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This page was last modified on Sept 14, 2021

The Physiology of Memory II

The Neural Circuitry of Memory
  • Richard F. Thompson: memories are stored in localized neural circuits, i.e., "unique, reusable pathways in the brain along which signals flow" (p. 247)
    • Eyeblink Conditioning. Thompson and his lab demonstrated that there is neural tissue in the cerebellum (the lateral pontine nucleus) which must be there in order to cause an animal to learn a conditioned response to a stimulus (pairing a sound with a puff of air to cause a rabbit to blink its eye). He also demonstrated that there is another area of tissue right outside the cerebellum (the red nucleus) which has to be functioning in order for the response to happen. It appears that the signal for the response goes from the lateral pontine nucleus to the red nucleus and, then, to the rest of the brain.
lpn red nucleus

  • Eric Kandel: memories result from alterations in synaptic transmissions at specific sites, i.e. there are long-lasting changes in whether synapses fire or don't fire [= "Long-Term Potentiation"]

YouTube Video (2'43") explaining in greater detail what Kandel discovered in working with the sea snail.


  • Neurogenesis: while we know that new neurons are not created in most of the brain after birth, recent research finds that some new neurons may develop in the dentate gyrus of the hippocampus (= neurogenesis). From research with Patient H.M., we know that the hippocampus is central to the storage of new memories.

Memory Organization: How is our long-term memory organized?

How is our memory stored? How is it organized? Here is a possible approach to answering these questions
(though ultimately we are not yet sure of the answer)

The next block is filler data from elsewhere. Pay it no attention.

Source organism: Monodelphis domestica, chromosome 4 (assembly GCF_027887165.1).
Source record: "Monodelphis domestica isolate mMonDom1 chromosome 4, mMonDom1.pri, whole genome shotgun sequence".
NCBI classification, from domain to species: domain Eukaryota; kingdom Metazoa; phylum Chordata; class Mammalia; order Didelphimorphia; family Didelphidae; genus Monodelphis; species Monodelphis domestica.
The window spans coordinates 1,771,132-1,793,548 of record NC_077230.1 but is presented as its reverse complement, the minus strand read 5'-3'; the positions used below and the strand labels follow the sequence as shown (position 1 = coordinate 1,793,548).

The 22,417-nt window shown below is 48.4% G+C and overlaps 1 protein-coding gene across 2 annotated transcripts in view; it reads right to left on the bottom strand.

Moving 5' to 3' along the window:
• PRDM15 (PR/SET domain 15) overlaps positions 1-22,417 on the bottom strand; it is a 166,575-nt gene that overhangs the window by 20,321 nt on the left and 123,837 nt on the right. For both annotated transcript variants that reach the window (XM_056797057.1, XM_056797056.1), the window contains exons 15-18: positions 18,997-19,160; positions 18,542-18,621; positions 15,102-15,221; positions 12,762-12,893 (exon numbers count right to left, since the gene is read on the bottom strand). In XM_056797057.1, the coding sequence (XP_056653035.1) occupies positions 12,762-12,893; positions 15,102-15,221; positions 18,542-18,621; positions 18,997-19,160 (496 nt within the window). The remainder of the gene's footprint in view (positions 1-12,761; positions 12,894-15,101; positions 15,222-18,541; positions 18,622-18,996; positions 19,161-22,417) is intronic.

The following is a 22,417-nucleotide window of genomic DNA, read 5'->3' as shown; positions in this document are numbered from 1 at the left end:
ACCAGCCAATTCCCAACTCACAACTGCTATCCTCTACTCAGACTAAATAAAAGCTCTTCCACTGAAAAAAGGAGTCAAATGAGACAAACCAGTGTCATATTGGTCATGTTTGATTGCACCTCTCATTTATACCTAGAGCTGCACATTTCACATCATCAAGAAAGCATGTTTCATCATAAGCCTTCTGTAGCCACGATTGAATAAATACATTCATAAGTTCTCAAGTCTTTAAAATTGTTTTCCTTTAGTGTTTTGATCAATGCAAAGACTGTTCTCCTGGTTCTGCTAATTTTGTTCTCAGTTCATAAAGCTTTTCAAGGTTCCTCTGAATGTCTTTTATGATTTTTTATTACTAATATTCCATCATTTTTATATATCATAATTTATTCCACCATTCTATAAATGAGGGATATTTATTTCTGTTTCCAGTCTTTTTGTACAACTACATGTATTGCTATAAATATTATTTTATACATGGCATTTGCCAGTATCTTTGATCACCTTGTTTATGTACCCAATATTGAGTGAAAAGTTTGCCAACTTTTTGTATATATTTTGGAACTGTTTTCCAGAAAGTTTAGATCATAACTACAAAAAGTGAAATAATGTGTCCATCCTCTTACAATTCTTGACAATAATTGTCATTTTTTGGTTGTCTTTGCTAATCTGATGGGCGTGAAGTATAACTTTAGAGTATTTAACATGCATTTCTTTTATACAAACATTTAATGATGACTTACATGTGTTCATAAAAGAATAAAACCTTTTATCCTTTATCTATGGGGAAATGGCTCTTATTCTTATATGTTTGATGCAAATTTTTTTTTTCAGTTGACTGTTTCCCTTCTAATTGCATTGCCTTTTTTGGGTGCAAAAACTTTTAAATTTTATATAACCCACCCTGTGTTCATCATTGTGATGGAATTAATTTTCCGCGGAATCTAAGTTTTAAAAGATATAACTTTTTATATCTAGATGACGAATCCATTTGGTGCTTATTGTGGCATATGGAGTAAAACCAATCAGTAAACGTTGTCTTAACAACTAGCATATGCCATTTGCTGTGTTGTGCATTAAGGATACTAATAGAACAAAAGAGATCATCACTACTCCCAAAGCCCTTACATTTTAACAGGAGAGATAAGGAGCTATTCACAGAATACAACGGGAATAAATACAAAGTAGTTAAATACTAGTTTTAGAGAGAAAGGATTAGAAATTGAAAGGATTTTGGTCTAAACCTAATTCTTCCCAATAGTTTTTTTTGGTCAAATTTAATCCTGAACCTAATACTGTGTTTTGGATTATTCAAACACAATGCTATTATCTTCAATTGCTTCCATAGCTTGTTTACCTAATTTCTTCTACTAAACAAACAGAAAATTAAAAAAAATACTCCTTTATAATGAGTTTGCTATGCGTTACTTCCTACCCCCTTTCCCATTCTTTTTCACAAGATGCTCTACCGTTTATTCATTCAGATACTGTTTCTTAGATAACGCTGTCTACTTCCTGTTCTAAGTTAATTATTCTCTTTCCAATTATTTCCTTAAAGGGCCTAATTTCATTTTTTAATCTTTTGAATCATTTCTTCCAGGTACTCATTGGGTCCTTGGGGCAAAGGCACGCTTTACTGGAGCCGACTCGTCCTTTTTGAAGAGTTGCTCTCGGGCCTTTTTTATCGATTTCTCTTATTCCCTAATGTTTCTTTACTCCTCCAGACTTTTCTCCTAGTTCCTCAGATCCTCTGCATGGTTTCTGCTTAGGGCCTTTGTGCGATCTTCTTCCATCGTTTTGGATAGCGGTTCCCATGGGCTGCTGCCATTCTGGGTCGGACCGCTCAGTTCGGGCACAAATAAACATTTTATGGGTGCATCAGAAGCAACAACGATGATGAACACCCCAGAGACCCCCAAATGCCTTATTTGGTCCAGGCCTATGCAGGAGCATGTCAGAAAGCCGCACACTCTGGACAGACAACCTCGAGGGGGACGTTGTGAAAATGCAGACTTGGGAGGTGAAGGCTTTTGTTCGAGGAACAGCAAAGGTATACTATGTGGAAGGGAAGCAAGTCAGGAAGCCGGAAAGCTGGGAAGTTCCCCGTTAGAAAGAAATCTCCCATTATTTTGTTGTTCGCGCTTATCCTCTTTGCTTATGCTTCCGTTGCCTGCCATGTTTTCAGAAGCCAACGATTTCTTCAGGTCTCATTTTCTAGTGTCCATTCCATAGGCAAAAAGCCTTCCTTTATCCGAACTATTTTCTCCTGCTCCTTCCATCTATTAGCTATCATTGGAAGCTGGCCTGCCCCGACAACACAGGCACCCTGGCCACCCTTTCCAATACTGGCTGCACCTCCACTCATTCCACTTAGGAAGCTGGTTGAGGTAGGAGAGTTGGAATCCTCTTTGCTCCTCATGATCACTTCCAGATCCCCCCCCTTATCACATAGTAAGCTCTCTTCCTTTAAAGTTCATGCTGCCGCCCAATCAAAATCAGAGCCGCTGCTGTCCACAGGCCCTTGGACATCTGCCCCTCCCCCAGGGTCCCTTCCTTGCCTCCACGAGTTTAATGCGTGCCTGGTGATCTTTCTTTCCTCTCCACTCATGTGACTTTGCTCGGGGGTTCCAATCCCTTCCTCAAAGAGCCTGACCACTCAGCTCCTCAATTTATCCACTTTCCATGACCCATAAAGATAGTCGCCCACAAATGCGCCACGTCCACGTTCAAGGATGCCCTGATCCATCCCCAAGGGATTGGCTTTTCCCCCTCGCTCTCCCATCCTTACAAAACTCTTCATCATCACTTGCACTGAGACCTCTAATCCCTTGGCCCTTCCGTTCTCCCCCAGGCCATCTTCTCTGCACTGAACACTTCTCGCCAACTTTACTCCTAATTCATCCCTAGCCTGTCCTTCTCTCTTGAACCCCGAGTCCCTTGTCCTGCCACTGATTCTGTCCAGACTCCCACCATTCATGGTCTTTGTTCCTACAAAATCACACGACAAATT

• Organized cluster of knowledge about particular objects or events or concepts
  • We remember what clashes with the schema

schema for "college"
Semantic Networks
= concepts joined together by pathways that link related concepts
  • recalling one of the nodes within the network may trigger recall of other nodes ==> spreading activation within a semantic network
semantic network for "college"
Connectionist (or Parallel Distributed Processing [PDP]) Model of Memory
  • in this model, remembering = at the same time [parallel] the brain is activating multiple networks of interrelated concepts [distributed]
  • the memory is NOT a single “thing or place” but is stored in the activation pattern

Different Types of Memory Systems

Systems of Memory

A. Nondeclarative ("procedural memory") = Implicit; nonverbal, shown by completing a task
•    Actions & perceptual motor skills, e.g., riding a bike, driving a car, cooking a meal, etc.
•    Implicit knowledge: how to solve a puzzle, how to fix a broken object

• Conditioned reflexes, e.g., responding to sounds or other signals
• Emotional memories: the feelings which were part of an experience

                  Tulving]B. Declarative • “What is” Memory = Explicit, verbal, visual, auditory
= Factual information

Endel Tulving (see photo) suggests two separate systems
1. Semantic Memory: knowledge of the world, "facts" which are independent of any specific time

2. Episodic Memory: Personal, time-bound, recollections which are linked to a particular point in time

Prospective vs. Retrospective Memory

  • Retrospective memories concern events in the past or information which is previously learned
  • "Prospective" memories involve remembering to perform tasks in the future.
    • E.g., carrying your umbrella, picking up your laundry from the cleaners, writing a "thank you" note to a friend


Endel Tulving also talks about the notion of an ability unique to humans which he calls "mental time travel" or more formally "chronesthesia. (Article from APA on this notion.)

By this, he means

  • the ability of human beings to go both backward and forward in time
  • to think about the past and to imagine the future
With this ability, humans can do things like
  • Plant seeds at the right time of the growing season
  • Harvest crops when they are at their peak
  • Keep records
  • Teach children what they can expect as they grow up

This page originally posted on 9/28/07